I’m still amazed at how many people contact me because they or someone they care about are facing some level of vision loss and don’t know how to approach it. I’m delighted for the contact and chance to offer support and resources. But prior to going blind, I’d have never realized what a significant number of people are challenged with significant vision loss–it’s all too often an invisible malady. As such, I wanted to suggest a few thoughtful approaches for you or anyone you know who may be experiencing any amount of vision loss.

Please especially consider that the number one cause of blindness is “age-related macular degeneration” and it is very likely impacting people you know. Remember also that “blindness” is a term often feared as part of the denial because it is the extreme case of visual impairment. Help is beneficial and available for those encountering any amount of life impacting vision loss.

First and foremost, use the benefit of a knowledgeable and capable medical world to take the best care of you and your eyes. My ophthalmologist at Nashua Eye Associates made fantastic choices and in conjunction with my neural ophthalmologists likely helped me preserve my sight for 11 years after my medical condition struck. Do everything reasonable to protect your sight and at the same time explore all the opportunities for how best to utilize the sight you have remaining.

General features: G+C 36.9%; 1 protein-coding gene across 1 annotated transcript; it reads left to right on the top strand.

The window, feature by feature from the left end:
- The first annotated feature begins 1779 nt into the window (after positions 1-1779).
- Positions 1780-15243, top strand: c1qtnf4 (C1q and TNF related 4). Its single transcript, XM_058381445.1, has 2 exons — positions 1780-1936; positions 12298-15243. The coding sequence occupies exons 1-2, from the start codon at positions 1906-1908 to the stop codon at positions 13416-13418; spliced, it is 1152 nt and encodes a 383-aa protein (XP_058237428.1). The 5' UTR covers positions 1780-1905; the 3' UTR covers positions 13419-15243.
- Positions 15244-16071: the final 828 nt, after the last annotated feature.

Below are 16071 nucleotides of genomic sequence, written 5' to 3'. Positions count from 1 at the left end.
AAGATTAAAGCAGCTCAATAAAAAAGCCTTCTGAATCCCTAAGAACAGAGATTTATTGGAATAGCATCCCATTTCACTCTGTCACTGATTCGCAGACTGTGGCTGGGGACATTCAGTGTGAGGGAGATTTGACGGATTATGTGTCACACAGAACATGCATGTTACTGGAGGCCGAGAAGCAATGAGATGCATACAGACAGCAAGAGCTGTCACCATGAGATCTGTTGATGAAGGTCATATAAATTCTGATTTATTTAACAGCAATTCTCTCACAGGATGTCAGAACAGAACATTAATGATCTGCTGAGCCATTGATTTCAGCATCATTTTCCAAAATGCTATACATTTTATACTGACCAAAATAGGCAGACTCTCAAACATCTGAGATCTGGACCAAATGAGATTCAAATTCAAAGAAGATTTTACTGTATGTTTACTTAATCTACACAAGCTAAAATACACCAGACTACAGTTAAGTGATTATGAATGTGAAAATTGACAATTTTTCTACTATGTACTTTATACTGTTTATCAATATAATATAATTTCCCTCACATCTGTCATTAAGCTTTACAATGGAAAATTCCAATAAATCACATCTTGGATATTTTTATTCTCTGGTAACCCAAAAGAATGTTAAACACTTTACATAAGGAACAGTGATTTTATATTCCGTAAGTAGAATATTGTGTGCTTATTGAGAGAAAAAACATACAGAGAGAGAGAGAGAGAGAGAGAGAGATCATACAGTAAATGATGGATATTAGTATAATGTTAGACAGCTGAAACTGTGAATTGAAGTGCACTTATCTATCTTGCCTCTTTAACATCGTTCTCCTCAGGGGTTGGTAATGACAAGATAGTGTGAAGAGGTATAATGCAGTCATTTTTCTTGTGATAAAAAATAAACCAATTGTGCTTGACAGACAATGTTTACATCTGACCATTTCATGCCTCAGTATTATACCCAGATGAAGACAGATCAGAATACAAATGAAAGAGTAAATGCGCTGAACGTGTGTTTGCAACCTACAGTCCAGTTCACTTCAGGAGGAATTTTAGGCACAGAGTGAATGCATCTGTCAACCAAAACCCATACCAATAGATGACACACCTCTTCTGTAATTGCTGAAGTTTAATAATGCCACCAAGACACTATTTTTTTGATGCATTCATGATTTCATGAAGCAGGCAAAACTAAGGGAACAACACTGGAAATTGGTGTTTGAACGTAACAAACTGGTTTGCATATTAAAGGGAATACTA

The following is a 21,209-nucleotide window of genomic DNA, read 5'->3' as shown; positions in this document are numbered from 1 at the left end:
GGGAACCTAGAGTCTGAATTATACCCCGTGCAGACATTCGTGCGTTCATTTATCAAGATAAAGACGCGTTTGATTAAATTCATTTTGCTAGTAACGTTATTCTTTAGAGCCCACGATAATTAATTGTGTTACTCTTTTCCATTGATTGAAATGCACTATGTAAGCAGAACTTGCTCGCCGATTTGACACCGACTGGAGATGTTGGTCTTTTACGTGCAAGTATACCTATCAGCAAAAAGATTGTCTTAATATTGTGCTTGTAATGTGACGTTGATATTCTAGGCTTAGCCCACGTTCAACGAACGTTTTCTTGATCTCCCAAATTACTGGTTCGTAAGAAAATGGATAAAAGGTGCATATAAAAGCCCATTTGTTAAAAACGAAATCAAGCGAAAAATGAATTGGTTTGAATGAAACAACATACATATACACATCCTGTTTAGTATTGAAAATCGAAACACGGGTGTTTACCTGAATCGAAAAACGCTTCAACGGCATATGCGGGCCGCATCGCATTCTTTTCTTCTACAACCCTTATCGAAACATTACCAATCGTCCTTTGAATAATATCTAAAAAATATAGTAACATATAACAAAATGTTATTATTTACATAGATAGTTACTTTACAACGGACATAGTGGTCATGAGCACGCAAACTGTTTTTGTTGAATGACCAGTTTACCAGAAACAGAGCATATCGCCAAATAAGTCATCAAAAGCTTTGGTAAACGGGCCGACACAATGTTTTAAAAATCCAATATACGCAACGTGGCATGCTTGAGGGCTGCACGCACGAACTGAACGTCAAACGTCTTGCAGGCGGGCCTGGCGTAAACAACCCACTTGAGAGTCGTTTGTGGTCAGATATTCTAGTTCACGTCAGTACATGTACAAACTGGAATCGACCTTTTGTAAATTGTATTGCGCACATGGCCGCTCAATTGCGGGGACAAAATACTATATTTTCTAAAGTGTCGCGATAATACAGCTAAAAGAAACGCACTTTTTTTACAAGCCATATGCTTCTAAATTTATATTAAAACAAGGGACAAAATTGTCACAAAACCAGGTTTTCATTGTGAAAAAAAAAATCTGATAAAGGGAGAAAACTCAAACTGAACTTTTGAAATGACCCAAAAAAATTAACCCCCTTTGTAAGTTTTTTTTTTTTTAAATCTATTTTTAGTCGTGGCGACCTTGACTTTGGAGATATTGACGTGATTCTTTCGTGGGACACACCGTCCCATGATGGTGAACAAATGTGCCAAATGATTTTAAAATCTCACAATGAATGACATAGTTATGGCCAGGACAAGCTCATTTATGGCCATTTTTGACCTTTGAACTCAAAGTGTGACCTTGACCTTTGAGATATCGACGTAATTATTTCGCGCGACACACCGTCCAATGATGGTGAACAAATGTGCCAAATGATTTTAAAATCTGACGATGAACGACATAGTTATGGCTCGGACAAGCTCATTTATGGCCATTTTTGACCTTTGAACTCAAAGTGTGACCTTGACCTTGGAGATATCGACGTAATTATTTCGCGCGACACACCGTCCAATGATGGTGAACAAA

Every state has organizations similar to the NH Association for the Blind. Whether it’s the IRIS Network in Maine, the Mass Association for the Blind or many others, there are organizations who specialize in all aspects of “Low Vision Therapy” that offer tips, tricks, and tools for managing all aspects of your life. Having trouble threading a needle? There’s a tool for that! Trouble with colors – you bet there’s a tool for that. Simply wish to read and enjoy a book or paper as you did most of your life? The right lighted magnifier for your needs is probably available. The trained staff will help you determine the right fit for your situation and even help you with the training and use of those approaches.

So if you are in or near New Hampshire, I strongly encourage that first call to the New Hampshire Association for the Blind at 603-224-4039. A quick email or google search will undoubtedly help you find the right organization near you otherwise. They’ll have some immediate recommendations available and more extensive possibilities certain to ensure your possibilities are as limitless as your willingness to conceive, believe, and achieve!

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3 Jan 15

By Randy Pierce

Randy, Tracy, and Autumn wish you a happy year ahead from the Golden Gate Bridge.

Randy, Tracy, and Autumn wish you a happy year ahead from the Golden Gate Bridge.

AULD LANG SYNE (English Translation)